I’m talking about dry hair, itchy scalps, uncontrollable static and other winter woes with George Nikollaj, a stylist.
He tells me to rub a dryer sheet on my head. Bounce or Downy, I ask, thinking I’m so clever.
Doesn’t matter, he says in all seriousness, as he tells me dryer sheets are his secret in-case-of-emergency weapon for dealing with hair that’s full of static electricity and that I should keep some in my purse or car.
“I discovered that a long time ago,” Nikollaj says, recalling a photo shoot with a model whose hair was full of static. The photographer on the job told him to grab a dryer sheet. Nikollaj did, wiped it over the model’s hair and watched in amazement as the static disappeared.
Intrigued, I ask him for more tips. Here is what he recommends:
• Wash your hair less often in the winter.
“During the winter months – outdoors, it’s colder than normal, indoors it’s dryer than normal – I would always condition. I would almost during the winter months condition and not shampoo. Your hair, how dirty does it get? If you’re in yoga every day or working out every day, I understand. But someone who has thicker hair, curly hair, I’d rather you rinse really well and then add conditioner to your ends.”
• Consider using a leave-in conditioner.
“If you have finer, straighter hair, you want to do a leave-in conditioner. You can do conditioner you have in the shower, take the size of a pea, and put it … halfway from the top of your head to the end of your length.” In many cases, your hair produces enough oil for your scalp, and conditioner on the top of your head can make your hair flat.
However, if you’re African-American, you should condition all over. “Black hair is naturally dry.” And it takes an especially big beating in the winter.
• Take a cold shower.
“Hot water isn’t always the best for us in the shower. The hotter the water, the drier the skin, the drier the hair. You want to rinse your hair with tepid water when you’re just going to be leaving the shower. It just kind of seals everything down, and it locks in the moisture. The hotter the water, the more the cuticle will expand; the cooler the water, it will shut the cuticle down.”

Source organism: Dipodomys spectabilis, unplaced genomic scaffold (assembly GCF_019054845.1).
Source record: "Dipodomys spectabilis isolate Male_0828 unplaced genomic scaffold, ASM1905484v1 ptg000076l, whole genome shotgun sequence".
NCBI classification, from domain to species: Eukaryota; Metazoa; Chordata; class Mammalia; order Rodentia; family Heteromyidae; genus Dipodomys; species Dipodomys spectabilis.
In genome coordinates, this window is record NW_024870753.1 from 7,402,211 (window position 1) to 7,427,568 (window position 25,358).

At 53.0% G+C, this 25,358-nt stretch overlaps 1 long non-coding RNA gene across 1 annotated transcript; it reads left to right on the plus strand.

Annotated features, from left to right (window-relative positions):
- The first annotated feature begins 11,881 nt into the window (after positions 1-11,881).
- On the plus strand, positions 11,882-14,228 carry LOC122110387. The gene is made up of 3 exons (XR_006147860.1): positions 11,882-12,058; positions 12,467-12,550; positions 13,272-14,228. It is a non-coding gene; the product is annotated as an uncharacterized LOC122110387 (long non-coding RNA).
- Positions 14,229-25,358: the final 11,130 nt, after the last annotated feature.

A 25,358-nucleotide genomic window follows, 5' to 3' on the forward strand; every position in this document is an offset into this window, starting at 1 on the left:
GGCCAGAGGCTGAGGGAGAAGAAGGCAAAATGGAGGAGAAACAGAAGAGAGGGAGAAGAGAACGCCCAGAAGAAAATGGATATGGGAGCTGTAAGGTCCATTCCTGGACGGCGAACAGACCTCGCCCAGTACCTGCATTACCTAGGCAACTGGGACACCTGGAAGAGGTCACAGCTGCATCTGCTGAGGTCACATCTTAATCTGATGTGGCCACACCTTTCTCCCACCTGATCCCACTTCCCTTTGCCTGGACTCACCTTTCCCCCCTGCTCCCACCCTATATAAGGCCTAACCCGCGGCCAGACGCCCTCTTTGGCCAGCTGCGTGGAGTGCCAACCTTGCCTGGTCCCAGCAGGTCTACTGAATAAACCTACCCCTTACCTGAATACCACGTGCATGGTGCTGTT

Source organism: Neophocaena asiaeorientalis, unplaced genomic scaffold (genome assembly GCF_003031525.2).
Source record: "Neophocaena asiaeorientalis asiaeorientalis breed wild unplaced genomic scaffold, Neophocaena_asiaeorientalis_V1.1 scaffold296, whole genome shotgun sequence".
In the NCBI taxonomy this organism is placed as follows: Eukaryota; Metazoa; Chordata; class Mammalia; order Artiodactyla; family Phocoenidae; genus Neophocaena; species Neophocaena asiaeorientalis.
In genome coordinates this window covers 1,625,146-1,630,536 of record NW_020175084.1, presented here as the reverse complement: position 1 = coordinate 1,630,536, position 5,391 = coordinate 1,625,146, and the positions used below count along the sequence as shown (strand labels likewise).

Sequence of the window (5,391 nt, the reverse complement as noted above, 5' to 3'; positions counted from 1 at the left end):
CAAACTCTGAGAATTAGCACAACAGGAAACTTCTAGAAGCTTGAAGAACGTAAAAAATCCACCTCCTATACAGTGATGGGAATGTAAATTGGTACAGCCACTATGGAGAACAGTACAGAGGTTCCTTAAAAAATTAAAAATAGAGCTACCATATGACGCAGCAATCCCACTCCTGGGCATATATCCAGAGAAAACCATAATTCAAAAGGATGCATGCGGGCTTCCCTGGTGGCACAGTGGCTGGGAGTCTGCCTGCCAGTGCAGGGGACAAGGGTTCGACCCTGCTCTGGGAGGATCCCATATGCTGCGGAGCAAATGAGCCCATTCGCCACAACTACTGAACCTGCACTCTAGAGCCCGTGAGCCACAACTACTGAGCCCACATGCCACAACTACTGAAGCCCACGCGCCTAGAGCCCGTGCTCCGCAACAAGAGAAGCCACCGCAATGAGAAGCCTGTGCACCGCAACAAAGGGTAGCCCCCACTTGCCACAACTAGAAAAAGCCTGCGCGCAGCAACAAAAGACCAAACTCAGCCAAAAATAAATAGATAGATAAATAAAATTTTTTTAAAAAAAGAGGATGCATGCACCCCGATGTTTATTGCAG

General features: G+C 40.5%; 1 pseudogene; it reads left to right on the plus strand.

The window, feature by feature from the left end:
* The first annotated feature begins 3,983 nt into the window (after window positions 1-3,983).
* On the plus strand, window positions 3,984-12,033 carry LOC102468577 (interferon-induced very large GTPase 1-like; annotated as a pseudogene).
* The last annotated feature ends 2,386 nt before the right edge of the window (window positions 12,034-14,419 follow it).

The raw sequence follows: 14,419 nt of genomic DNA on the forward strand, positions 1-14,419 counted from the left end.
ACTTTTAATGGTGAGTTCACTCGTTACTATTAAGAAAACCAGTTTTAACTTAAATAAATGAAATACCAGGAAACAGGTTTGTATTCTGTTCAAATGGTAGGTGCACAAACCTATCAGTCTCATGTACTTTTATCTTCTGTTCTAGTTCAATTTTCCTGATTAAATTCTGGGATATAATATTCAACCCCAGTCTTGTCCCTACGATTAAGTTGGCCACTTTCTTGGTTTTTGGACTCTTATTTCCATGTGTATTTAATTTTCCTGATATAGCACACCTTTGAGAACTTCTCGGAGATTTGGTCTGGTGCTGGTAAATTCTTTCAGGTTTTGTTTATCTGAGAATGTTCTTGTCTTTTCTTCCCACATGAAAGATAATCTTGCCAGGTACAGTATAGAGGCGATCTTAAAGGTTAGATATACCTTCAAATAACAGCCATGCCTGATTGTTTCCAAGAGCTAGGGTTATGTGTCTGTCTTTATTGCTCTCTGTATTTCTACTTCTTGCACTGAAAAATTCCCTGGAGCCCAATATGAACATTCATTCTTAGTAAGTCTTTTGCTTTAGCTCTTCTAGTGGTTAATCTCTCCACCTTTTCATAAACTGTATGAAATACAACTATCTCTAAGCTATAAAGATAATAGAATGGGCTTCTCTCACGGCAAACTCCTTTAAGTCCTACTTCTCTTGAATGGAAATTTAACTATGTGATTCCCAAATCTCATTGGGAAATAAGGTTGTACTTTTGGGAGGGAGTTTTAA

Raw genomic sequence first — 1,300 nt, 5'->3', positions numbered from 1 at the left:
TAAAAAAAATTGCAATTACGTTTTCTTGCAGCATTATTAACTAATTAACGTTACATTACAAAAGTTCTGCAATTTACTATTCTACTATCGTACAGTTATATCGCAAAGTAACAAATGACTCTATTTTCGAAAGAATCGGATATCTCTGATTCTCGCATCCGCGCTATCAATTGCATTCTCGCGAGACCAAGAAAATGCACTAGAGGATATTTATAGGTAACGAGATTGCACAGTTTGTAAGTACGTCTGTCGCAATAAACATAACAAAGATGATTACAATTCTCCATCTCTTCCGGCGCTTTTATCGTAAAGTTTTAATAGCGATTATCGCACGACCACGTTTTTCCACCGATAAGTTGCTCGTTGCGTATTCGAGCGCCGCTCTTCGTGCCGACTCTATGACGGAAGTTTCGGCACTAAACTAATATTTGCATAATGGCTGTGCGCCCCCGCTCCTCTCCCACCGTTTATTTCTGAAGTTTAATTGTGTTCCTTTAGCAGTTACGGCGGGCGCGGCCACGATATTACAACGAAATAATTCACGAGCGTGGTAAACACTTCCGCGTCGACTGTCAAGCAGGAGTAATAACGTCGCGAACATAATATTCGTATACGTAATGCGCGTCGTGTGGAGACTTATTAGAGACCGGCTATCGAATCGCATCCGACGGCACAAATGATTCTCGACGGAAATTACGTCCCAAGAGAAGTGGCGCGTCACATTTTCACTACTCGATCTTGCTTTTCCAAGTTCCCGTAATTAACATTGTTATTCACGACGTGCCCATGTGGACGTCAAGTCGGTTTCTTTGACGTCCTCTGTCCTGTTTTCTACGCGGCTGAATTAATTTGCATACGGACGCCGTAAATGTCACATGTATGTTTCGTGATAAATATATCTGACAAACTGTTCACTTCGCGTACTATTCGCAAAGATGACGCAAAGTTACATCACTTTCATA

• Consider turning your head into a salad – kind of – but stay away from mayonnaise.
“When the client who’s having dry scalp – and they don’t really want to go out and purchase a dandruff shampoo and they don’t want to do too much different – if you take a little bit of cider vinegar in the shower with you and put it on your scalp and rub it in really, really good … it takes out the inflammation, it cools down the scalp so you don’t have the dry scalp feel or itchiness or tightness of the head.” About a half-cup of vinegar should do the job.
You may have heard mayo is a great hair conditioner. It’s not. “Mayonnaise is such a thick fat, it’s not going to do it. All it’s going to do is sit on the top. What will work is extra virgin olive oil, avocados.” Leave the olive oil in for 15 minutes or so – even overnight will work, though you may ruin your pillowcase – and then wash it out. If you choose avocado as your conditioner, mash up the avocados like you’re making guacamole. Smooth it on your hair. Leave it in for a while and then wash.
• Don’t make a drastic change in hair color during the winter.
Your hair is already under stress from the weather and dryness. A big change in color will only add to the stress. “I would rather send them away on a good conditioning plan.”
• Go for the boar.
“I really love the natural boar bristle brush. Hair on hair seems to work better, smoother, nicer … the boar hair is pulling all your natural oils through the hair. When you’re dealing with these ceramic brushes, ceramic and plastic, all that’s doing is drying your hair. … I sell both in my salon, they both sell really well, but if you open my bag, all you’re going to see is natural boar head bristle brushes.”